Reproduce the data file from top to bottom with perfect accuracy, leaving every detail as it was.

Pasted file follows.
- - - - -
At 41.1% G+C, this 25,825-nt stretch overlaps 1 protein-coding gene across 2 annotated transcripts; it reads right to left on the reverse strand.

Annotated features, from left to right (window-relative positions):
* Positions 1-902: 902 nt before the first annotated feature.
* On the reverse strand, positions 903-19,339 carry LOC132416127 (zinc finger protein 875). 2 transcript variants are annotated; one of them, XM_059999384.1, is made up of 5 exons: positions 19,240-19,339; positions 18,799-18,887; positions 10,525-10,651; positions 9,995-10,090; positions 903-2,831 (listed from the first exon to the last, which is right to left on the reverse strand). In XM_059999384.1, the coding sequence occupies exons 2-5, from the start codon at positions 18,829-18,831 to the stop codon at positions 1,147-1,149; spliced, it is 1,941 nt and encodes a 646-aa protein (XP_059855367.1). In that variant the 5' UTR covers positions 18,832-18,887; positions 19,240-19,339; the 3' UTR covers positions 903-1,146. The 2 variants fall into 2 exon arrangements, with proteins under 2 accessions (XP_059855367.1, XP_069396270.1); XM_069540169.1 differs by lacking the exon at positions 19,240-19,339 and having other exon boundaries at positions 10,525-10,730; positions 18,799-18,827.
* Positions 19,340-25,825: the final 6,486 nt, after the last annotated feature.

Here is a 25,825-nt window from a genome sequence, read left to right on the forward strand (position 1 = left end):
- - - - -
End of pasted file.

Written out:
At 41.1% G+C, this 25,825-nt stretch overlaps 1 protein-coding gene across 2 annotated transcripts; it reads right to left on the reverse strand.

Annotated features, from left to right (window-relative positions):
* Positions 1-902: 902 nt before the first annotated feature.
* On the reverse strand, positions 903-19,339 carry LOC132416127 (zinc finger protein 875). 2 transcript variants are annotated; one of them, XM_059999384.1, is made up of 5 exons: positions 19,240-19,339; positions 18,799-18,887; positions 10,525-10,651; positions 9,995-10,090; positions 903-2,831 (listed from the first exon to the last, which is right to left on the reverse strand). In XM_059999384.1, the coding sequence occupies exons 2-5, from the start codon at positions 18,829-18,831 to the stop codon at positions 1,147-1,149; spliced, it is 1,941 nt and encodes a 646-aa protein (XP_059855367.1). In that variant the 5' UTR covers positions 18,832-18,887; positions 19,240-19,339; the 3' UTR covers positions 903-1,146. The 2 variants fall into 2 exon arrangements, with proteins under 2 accessions (XP_059855367.1, XP_069396270.1); XM_069540169.1 differs by lacking the exon at positions 19,240-19,339 and having other exon boundaries at positions 10,525-10,730; positions 18,799-18,827.
* Positions 19,340-25,825: the final 6,486 nt, after the last annotated feature.

Here is a 25,825-nt window from a genome sequence, read left to right on the forward strand (position 1 = left end):